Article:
“I don’t want to let it go, but if it’s between it and us, then there’s no argument. I choose us.”
“So let’s fight for this. Let’s stop fighting each other. We both want the same thing, even if we have different ideas.”
Last night was one of those movie scene experiences. If you’re a human, with human relationships, and you’ve ever watched a movie with its cinematic toes dug into the mud and gunk and crunchy happiness of relationships, then you know exactly what I’m talking about.
It’s like slow motion. It’s like there should be dramatic music playing and story reel rolling, in between “present day” images of characters suddenly dealing with all the nuts and bolts of a rocket ship they’ve been building, but apparently not very well.
I’m rambling. You might have to deal with that if you want to continue reading.
Last night, in the middle of lovely, in the middle of “Hey let’s record the demo for that song we just wrote this afternoon that’s going to be incredible and impact hearts for Jesus and become beloved by worship leaders everywhere…” (admittedly we don’t say those things out loud but the root of all grandiose ideas are a tiny little bit of ego mixed with just the right amount of self-delusion and a sprinkling of hope), in the middle of all that lovely delusion and hopefulness, the festering cancerous thing you can call pride or sin or flesh or self or a sick heart, well it made its intentions very clear.
Let me speak frankly. Being married is cutthroat. I’m not saying having a spouse to share life with is cruel or harmful in and of itself, but the violence of living life joined to another person, who at least twenty times a day is going to recognize the grating pain of being attached to you while, twenty times a day, you are also feeling the tender bruises of it all, as you push and nudge and poke and pull in your constant effort to remain yourself and not allow the other person to take from you WHO you are…well it’s ugly. It’s dreadfully ugly, but only if we fight against each other, only if we fight the teaching of Christ to submit to one another, build each other up, LOVE each other by laying down our right to have our own way. Yeah, but we never fight, do we?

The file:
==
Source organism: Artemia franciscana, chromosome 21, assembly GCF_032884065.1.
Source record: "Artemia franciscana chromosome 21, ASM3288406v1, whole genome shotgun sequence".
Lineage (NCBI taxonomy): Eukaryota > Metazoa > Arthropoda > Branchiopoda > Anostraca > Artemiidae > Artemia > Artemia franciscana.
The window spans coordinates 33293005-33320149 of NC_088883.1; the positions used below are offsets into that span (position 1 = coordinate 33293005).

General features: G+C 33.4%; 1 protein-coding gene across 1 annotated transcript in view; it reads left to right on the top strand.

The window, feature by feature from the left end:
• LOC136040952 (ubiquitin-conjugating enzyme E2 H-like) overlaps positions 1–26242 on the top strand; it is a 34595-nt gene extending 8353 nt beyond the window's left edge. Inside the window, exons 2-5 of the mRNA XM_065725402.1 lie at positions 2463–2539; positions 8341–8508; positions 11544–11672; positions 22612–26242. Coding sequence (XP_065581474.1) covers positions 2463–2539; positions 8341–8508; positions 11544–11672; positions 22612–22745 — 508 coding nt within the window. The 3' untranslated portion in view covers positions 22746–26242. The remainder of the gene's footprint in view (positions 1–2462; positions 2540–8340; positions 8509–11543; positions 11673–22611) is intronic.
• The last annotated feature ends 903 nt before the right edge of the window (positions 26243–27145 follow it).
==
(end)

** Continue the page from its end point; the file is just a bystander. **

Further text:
So there we were, in the midst of creating something legendary with our music, and the fight ripped through our hopes and dreams to expose just how delusional we were. What were we fighting about? Well not anything happening at that moment, of course. No we were fighting about EVERYTHING, every little moment of tension, offense or disagreement that has happened in the history of the world…
Well not exactly, but we were fighting about every note, every transition, arrangement, half measure intro, lyric choice, and song tempo down to the beats per minute…because we don’t agree on any of it, or at least we didn’t, in the midst of the fight. Actually, I don’t know if I can call it a “fight”. It was more like an intense and devastating realization that we can’t do this, we can’t write music together, because we are too different…Followed by a lot of crying by me and a lot of tactics to try and stop my crying by him.
The violence. The violence of becoming one. How beautifully horrific it is. But when the dust settles. When the words turn off, and the tears dry up, and it’s almost dawn, and you’re putting down your weapons, and you’re holding onto the only thing that is worth the fight, the violence has forced you to take a look at the wounds and scrapes and scars, not the ones on your own heart, but the ones you inflicted on the person you will never be free of, and don’t want to be.
The violence has shaken loose all the nuts and bolts of your rocket ship, and you realize it’s going to crash if you don’t put things back where they belong. So you put your hand in the hand of that other person, who is part of you but not you, and you write a song together, a song about being yourself but also being who they need you to be…. A song about rocket ships and movies with violence and happy endings.
This is the sweetest life.